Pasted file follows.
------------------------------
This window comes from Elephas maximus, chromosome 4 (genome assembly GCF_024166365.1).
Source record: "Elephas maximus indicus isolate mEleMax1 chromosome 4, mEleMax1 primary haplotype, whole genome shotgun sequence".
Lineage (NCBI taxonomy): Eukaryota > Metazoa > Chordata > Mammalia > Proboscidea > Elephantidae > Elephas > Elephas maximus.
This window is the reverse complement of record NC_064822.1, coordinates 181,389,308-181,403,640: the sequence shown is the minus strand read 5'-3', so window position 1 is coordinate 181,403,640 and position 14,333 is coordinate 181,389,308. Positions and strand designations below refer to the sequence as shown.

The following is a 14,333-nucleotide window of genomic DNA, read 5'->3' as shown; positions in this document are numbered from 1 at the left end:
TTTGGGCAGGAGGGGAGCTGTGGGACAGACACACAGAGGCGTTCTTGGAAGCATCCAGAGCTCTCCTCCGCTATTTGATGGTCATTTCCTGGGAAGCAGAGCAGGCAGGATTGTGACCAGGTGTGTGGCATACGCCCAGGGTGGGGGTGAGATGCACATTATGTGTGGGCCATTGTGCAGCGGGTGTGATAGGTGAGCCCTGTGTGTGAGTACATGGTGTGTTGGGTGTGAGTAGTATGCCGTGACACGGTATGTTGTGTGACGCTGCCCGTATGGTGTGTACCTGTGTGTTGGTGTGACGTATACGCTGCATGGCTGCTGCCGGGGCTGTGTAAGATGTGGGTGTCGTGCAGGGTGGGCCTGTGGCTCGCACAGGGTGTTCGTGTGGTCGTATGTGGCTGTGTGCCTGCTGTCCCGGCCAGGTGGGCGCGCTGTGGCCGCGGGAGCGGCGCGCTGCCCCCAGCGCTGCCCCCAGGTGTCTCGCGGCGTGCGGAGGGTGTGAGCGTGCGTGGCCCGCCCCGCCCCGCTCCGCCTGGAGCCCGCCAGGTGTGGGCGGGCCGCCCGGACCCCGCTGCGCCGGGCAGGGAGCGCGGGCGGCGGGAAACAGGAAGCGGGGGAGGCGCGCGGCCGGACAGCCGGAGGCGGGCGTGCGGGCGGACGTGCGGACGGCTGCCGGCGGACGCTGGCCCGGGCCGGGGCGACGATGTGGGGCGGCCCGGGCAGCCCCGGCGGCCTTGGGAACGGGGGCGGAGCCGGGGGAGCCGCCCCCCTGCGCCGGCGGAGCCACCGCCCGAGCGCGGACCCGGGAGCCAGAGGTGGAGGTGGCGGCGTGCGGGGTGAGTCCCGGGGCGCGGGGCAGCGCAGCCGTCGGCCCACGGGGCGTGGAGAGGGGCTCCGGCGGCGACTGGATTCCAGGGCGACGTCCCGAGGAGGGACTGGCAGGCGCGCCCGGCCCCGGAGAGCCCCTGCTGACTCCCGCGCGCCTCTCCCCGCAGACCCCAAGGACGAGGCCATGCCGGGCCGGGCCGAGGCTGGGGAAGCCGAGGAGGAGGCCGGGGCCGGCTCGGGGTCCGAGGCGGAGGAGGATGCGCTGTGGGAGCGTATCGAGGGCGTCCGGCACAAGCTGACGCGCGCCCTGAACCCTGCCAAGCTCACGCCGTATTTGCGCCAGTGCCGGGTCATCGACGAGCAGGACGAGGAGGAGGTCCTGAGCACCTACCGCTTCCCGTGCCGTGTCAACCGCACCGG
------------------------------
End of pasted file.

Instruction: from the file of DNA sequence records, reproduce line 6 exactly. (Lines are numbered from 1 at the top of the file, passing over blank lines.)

TTTGGGCAGGAGGGGAGCTGTGGGACAGACACACAGAGGCGTTCTTGGAAGCATCCAGAGCTCTCCTCCGCTATTTGATGGTCATTTCCTGGGAAGCAGAGCAGGCAGGATTGTGACCAGGTGTGTGGCATACGCCCAGGGTGGGGGTGAGATGCACATTATGTGTGGGCCATTGTGCAGCGGGTGTGATAGGTGAGCCCTGTGTGTGAGTACATGGTGTGTTGGGTGTGAGTAGTATGCCGTGACACGGTATGTTGTGTGACGCTGCCCGTATGGTGTGTACCTGTGTGTTGGTGTGACGTATACGCTGCATGGCTGCTGCCGGGGCTGTGTAAGATGTGGGTGTCGTGCAGGGTGGGCCTGTGGCTCGCACAGGGTGTTCGTGTGGTCGTATGTGGCTGTGTGCCTGCTGTCCCGGCCAGGTGGGCGCGCTGTGGCCGCGGGAGCGGCGCGCTGCCCCCAGCGCTGCCCCCAGGTGTCTCGCGGCGTGCGGAGGGTGTGAGCGTGCGTGGCCCGCCCCGCCCCGCTCCGCCTGGAGCCCGCCAGGTGTGGGCGGGCCGCCCGGACCCCGCTGCGCCGGGCAGGGAGCGCGGGCGGCGGGAAACAGGAAGCGGGGGAGGCGCGCGGCCGGACAGCCGGAGGCGGGCGTGCGGGCGGACGTGCGGACGGCTGCCGGCGGACGCTGGCCCGGGCCGGGGCGACGATGTGGGGCGGCCCGGGCAGCCCCGGCGGCCTTGGGAACGGGGGCGGAGCCGGGGGAGCCGCCCCCCTGCGCCGGCGGAGCCACCGCCCGAGCGCGGACCCGGGAGCCAGAGGTGGAGGTGGCGGCGTGCGGGGTGAGTCCCGGGGCGCGGGGCAGCGCAGCCGTCGGCCCACGGGGCGTGGAGAGGGGCTCCGGCGGCGACTGGATTCCAGGGCGACGTCCCGAGGAGGGACTGGCAGGCGCGCCCGGCCCCGGAGAGCCCCTGCTGACTCCCGCGCGCCTCTCCCCGCAGACCCCAAGGACGAGGCCATGCCGGGCCGGGCCGAGGCTGGGGAAGCCGAGGAGGAGGCCGGGGCCGGCTCGGGGTCCGAGGCGGAGGAGGATGCGCTGTGGGAGCGTATCGAGGGCGTCCGGCACAAGCTGACGCGCGCCCTGAACCCTGCCAAGCTCACGCCGTATTTGCGCCAGTGCCGGGTCATCGACGAGCAGGACGAGGAGGAGGTCCTGAGCACCTACCGCTTCCCGTGCCGTGTCAACCGCACCGG